As I hung up the phone with my 82-year-old mother, I couldn’t help thinking about her words: “Well, at least she will be safe now.” My mother was referring to an extended relative in our family who was in the hospital and was to be transitioning to an assisted living community upon her hospital discharge.

I have been thinking a lot lately about the words “keeping residents safe.” What exactly does keeping residents safe in assisted living communities mean, beyond the obvious human basic needs of food, clothing, shelter, etc.?

The more I thought about it, the more I came to realize that although keeping residents safe in assisted living communities is a priority for almost anyone involved in the senior living industry, the meaning behind the words can vary considerably not only for assisted living community staff members, but for owners and operators, outside clinicians, home health companies, hospice companies, vendor partners, families of loved ones and residents themselves. Systemically, there is a focused effort to change the perception of aging and what “aging well” looks like for older adults living in senior living communities. How do we define the meaning of exactly what “keeping residents safe” means with so many parties involved?

Regarding the words referenced by my mother, I can share with confidence that she meant that our relative will have a good meal in her stomach, a clean bed, clean clothes and someone close by should she fall “again,” which, unfortunately, would equate to four falls in less than one month.

There are more than 30,000 senior living communities in the US currently, with approximately 810,000 older adults living in these communities. The National Center for Assisted Living reports that more than 478,500 people were directly working in assisted living communities as of January, and that count doesn’t include all of the additional personnel who provide a host of additional needs to residents and/or to communities. That’s not only a large number of people related to employment within the senior living industry; it’s a large number of people with thousands of different opinions regarding exactly what “keeping residents safe” means.

We can learn from healthcare

Many assisted living communities either have transitioned already or are transitioning to more of a healthcare model to accommodate members of our aging population, who are living with more chronic conditions than ever before. Although most people will agree that our current US healthcare system warrants significant improvement, some positive things can be learned from the healthcare industry that can be transferred over to the senior living industry. One of those things is the importance of interdepartmental connectivity along with outside connectivity as relates to taking care of older adults living in assisted living communities.

In healthcare, there is much interdepartmental connectivity to help keep peoples safe. For example, outpatient radiology imaging centers typically employ a community outreach person. This person’s role is to build relationships with area physicians in hopes that the external physician will refer patients to the imaging center when a patient needs magnetic resonance imaging, computed tomography or some other type of imaging exam.

I think it’s fair to say that the salesperson role that I am describing for a radiology imaging practice has similarities to a senior living community salesperson. The senior living community salesperson spends time building area relationships with other senior living industry professionals. If the community salesperson has done his or her job well, then the community should be top of mind when an industry professional with whom they have built a relationship with has a client who is exploring assisted living community options.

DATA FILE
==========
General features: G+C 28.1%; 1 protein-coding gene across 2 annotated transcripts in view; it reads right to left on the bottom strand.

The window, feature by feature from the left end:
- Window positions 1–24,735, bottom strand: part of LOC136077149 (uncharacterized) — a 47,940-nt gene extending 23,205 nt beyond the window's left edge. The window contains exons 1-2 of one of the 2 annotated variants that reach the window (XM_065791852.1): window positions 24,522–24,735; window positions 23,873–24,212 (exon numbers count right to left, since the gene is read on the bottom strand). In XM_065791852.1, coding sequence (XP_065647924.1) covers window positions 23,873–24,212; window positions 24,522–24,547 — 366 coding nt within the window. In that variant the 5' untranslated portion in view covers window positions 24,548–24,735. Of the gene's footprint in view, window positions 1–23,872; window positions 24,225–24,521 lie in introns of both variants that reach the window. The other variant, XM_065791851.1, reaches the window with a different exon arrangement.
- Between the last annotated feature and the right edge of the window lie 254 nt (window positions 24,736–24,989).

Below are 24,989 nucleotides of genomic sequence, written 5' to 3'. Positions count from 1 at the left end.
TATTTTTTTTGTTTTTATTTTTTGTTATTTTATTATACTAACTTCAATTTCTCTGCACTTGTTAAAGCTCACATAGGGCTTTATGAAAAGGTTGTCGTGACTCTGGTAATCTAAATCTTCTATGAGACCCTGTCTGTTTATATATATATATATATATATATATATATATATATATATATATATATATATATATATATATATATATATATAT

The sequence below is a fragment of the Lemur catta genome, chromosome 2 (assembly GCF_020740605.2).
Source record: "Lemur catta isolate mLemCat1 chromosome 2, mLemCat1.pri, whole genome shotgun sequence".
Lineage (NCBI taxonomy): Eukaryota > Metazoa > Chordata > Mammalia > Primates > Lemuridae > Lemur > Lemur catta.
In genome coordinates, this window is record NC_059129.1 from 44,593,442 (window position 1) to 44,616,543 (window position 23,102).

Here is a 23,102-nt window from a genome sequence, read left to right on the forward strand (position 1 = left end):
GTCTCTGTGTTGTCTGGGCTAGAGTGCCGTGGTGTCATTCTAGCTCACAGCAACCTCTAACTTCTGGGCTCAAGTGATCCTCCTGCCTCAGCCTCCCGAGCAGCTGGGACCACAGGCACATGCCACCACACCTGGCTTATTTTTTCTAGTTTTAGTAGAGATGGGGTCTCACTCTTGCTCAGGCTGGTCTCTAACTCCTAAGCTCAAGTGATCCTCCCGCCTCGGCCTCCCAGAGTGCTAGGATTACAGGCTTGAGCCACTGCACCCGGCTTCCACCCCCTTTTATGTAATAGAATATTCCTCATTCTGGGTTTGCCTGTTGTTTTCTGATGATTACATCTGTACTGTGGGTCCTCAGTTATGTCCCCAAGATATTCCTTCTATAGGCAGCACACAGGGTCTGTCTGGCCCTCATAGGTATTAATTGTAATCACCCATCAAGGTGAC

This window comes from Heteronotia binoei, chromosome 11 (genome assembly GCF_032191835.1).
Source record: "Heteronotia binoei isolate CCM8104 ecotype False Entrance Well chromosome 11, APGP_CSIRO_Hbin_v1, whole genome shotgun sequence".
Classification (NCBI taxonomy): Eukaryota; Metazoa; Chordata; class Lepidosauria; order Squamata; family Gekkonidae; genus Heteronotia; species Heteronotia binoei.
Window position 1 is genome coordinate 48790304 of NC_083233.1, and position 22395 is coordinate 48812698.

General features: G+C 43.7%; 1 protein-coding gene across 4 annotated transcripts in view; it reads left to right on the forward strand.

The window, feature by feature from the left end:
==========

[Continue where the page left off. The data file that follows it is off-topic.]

Although there are several similarities to roles both in healthcare and in senior living, interdepartmental connectivity may be lagging as the senior living industry evolves. Certainly not for all communities, but for some. It is important to remember that human connectivity and communication are two very different things. Connectivity is a much deeper understanding of how one person, place or thing affects another person, place or thing.

As an example, in the radiology patient care cycle process, once a person is referred to a radiology practice, there are many internally connected departments, along with external connections, that must work well with one another to ensure that the patient is taken care of throughout the entire process.

The radiology imaging center scheduler must have a pleasant phone manner and be able to convey to the potential new incoming patient, available appointment times, insurance information, necessary prep prior to the exam, and possible exam risk factors. When the patient arrives at the imaging center for their scheduled exam, the front desk person must be personable, knowledgeable, and helpful to the patient while paperwork is completed.

Quite often, the next step in the cycle of taking care of the patient is that a radiology technologist will come to the exam waiting area to greet the patient, walk with the person to the exam room and share details of what to expect during the exam. The cycle doesn’t end there, as once the exam is completed, the radiologist physician becomes connected to the other internal imaging center departments and to the patient by virtue of the imaging read. The radiologist physician also becomes connected to the external referring physician by virtue of his or her final report and digital images being transferred back to the referring physician’s office via a web portal.

The cycle can break

In this example, there is a tremendous amount of connectivity. If there is one weak link in the process, the entire cycle becomes broken. What if, for example, the salesperson, the scheduler and the front desk person did a wonderful job getting the patient through the first part of the cycle, but the radiology technologist was not friendly or nice toward the patient during the walk to the exam room? Will that patient return to this same imaging center in the future?

What if the salesperson, the scheduler, the front desk person, the radiology technologist and the radiologist all did their jobs amazingly well, but the outside referring physician didn’t contact the patient in a timely manner to inform the patient of the test results? The entire cycle becomes broken because the connection is lost. On the positive flip side, when internal departments connect well with each other while also connecting well with outside “departments,” the cycle of patient care is more streamlined with people feeling cared about and “safe.”